This is all well and good, except that you are often limited to PCM. Here, however, lies the devil in the details. In some of the lower priced displays, the PCM output via ARC or S/P-DIF is down converted to stereo from the original format. When the video is 4K, would you want the audio to be the equivalent of SD?
This is one where there isn’t a technical or connectivity workaround. Rather, it is one where the solution is vigilance on your part with regard to what is present at the output. Unfortunately, this is a spec that is rarely shown on the websites or dealer sheets; you may have to dig and ask to find this critical piece of information you need to deliver top-quality audio along with the video.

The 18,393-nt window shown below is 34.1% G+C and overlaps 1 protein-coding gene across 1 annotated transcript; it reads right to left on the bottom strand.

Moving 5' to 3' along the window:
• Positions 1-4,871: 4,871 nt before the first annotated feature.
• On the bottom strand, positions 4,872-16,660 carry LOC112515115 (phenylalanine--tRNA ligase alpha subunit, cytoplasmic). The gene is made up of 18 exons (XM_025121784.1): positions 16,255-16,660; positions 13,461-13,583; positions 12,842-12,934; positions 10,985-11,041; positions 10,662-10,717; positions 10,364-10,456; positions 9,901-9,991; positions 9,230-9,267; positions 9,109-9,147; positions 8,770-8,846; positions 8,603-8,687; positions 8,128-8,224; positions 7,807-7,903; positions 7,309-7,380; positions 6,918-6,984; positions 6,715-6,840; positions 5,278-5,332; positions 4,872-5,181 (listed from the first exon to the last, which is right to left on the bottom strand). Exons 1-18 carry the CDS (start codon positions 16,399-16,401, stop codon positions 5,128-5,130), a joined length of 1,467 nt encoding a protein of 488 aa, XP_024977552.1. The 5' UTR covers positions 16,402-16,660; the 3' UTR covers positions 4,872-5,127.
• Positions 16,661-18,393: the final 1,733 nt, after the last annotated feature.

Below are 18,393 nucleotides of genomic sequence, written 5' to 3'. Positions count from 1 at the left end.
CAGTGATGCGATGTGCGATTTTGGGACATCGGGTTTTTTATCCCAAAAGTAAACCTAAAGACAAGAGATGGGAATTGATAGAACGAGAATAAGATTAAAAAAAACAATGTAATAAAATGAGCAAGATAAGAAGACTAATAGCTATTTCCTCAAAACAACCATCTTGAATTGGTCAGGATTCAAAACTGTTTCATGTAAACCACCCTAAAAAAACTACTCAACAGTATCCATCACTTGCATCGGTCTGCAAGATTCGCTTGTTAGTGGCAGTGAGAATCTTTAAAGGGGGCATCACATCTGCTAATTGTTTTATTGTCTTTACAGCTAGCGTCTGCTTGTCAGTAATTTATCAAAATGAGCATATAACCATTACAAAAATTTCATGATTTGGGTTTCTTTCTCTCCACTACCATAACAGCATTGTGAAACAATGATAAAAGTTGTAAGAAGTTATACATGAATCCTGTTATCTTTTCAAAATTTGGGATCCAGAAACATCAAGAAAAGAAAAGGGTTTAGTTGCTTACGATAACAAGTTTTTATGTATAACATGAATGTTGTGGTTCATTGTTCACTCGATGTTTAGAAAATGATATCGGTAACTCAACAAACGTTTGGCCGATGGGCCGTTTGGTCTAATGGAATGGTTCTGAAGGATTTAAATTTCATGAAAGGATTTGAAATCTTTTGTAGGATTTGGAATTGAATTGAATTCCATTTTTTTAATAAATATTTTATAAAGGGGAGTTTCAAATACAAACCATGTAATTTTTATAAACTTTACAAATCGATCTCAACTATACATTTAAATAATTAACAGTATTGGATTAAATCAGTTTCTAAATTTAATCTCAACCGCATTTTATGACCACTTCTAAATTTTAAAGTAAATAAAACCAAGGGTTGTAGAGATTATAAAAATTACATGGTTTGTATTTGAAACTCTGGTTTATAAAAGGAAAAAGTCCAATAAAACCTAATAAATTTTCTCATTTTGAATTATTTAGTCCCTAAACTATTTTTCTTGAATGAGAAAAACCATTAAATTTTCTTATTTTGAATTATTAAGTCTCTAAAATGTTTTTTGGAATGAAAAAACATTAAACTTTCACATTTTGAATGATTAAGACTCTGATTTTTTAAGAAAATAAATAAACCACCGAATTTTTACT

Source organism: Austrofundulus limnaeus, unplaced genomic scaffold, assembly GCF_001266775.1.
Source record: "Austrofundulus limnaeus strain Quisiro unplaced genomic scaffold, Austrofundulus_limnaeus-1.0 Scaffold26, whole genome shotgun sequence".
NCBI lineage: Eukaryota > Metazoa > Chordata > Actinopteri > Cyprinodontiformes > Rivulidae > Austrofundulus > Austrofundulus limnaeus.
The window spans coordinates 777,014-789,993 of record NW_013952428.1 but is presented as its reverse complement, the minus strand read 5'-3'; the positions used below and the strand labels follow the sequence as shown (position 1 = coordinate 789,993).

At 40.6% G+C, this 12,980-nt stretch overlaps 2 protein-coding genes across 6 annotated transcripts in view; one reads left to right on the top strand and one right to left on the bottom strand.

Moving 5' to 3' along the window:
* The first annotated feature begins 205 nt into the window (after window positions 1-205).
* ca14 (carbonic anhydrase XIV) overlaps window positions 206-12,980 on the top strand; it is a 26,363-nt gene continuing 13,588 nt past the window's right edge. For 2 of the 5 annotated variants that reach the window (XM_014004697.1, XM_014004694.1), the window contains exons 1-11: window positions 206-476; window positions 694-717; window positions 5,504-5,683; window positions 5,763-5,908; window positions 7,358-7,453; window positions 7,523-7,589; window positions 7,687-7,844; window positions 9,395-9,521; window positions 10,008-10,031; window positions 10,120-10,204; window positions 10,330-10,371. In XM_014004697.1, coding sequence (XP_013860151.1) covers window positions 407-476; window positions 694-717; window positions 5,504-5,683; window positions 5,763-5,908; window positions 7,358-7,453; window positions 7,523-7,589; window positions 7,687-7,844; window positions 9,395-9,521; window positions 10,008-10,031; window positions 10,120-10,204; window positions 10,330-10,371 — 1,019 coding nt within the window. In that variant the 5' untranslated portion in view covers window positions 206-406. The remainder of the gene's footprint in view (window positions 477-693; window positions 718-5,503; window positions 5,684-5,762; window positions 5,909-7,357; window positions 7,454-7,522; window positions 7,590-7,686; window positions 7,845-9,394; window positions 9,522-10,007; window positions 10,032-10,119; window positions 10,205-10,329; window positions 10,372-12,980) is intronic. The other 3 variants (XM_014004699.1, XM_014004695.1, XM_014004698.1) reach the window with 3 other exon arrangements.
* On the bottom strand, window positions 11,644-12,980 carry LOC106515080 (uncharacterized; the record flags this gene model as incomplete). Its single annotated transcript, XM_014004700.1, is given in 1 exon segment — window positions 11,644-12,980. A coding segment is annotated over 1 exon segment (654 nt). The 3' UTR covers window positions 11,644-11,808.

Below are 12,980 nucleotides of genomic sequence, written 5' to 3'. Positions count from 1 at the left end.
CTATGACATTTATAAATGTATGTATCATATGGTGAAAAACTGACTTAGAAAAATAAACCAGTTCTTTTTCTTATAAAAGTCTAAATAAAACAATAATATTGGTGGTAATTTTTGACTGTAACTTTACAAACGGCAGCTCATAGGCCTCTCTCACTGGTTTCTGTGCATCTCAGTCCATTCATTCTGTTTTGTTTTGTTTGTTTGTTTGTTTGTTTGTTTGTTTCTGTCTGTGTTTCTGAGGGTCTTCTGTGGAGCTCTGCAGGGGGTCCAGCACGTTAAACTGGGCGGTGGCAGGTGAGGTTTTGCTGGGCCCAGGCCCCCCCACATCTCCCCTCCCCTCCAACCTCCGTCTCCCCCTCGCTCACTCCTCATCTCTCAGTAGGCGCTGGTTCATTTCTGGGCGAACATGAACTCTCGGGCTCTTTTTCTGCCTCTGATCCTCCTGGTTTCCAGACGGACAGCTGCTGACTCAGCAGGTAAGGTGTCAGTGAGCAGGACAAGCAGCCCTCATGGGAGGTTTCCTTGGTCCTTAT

We have to make tough choices every day, on every job, in every set of specs, in every bid, and in response to every client question and request. Sometimes you can deliver a system solution that meets all the requirements. Sometimes the available technology will not allow a solution that answers all requests, and choices will have to be made that are a compromise.
Michael Heiss is a Residential Systems contributing editor, living in Sherman Oaks, CA.